AfterDawn: Tech news

Streaming DVDs from a Dutch company

Written by Jari Ketola @ 19 May 2004 15:42

Streaming DVDs from a Dutch company Dutch company DVDstream promises to deliver streaming DVDs to its customers at a fixed price of 12.42 euros (or $14.89) per month. The movies are streamed at a resolution of 768x576 via a broadband Internet connection and viewed on TV or computer.
The system utilizes a device called PalmButler 600, which is basically a long s-video + audio cable combined with a serial port IR receiver bundled with a software and an IR transmitter. The PalmButler needs a TV-card with s-video output to operate.

To keep the prices low DVDstream has come up with an ingenious scheme -- each customer purchases the movie they wish to view at a pre-defined price, which is then streamed to the user by DVDstream. In theory the customer purchases a DVD and makes a copy of it for personal use, which is perfectly legal in the Netherlands. When the user is done watching the movie, he or she can sell it back to DVDstream. So in the end the consumer ends up paying only the monthly fee -- the payments for movies are just temporary deposits.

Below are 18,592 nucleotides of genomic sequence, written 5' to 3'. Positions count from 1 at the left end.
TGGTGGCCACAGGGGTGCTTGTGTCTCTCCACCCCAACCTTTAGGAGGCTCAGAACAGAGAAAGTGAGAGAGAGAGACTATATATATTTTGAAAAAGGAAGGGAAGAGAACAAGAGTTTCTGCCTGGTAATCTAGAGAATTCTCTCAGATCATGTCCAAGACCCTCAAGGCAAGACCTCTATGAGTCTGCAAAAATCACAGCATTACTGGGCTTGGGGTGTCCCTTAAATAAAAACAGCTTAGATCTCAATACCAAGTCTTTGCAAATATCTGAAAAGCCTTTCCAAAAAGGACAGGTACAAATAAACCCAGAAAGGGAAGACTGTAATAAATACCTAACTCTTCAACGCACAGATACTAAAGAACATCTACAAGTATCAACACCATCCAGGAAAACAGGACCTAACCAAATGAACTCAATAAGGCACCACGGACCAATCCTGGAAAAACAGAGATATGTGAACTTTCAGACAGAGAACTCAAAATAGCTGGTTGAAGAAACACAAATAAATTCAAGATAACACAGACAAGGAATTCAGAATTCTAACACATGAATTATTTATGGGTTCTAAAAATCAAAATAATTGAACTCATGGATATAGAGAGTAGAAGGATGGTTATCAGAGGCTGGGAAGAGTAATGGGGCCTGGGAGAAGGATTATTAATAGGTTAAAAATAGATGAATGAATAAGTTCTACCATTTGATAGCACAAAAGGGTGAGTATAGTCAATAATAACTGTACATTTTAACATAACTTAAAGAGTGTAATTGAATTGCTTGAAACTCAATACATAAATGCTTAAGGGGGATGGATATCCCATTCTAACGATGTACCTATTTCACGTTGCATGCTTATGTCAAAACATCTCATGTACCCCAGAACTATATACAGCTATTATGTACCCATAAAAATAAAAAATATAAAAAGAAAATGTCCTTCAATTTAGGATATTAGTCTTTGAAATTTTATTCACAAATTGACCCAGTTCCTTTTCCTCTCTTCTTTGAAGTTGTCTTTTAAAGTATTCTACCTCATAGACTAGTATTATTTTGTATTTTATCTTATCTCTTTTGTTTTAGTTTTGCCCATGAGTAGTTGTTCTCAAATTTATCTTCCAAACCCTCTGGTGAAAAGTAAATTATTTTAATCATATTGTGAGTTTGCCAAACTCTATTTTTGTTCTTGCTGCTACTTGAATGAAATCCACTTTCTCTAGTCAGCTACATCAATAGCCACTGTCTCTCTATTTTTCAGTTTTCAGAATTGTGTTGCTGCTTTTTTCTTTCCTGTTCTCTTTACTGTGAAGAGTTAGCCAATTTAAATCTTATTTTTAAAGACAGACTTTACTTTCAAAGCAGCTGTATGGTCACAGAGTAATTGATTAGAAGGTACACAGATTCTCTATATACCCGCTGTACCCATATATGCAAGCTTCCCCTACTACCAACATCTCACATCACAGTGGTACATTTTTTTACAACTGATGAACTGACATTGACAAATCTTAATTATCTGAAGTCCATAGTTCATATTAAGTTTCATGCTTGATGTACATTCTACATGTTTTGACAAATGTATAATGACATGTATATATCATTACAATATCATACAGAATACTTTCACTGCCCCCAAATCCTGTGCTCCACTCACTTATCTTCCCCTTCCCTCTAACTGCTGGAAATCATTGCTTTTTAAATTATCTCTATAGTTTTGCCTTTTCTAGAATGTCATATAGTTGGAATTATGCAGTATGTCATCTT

Obviously there are several legal aspects that are not too clear at all. For instance, is it legal for a third party (ie. DVDstream) to make a "personal copy" of a movie on behalf of the end user? DVDstream states that for each DVDstream copy there is an original DVD, so at least in theory they are not selling the same copy several times.

One can't argue that the idea is innovative and interesting. However it is highly doubtful that the service will remain online too long. Then again the Netherlands has always been a pretty cool place -- maybe they'll manage to see the positive sides of DVDstream's endeavour, too.

DVDstream currently offers around 500 titles, and will be expanding the selection to over 2000 titles within a couple of months.

More information:
DVDstream.nl (in Dutch, Babelfish English translation)
PB600.nl (in Dutch, Babelfish English translation)

Source:
The Register

Previous Next  
Comments have been disabled for this article.

News archive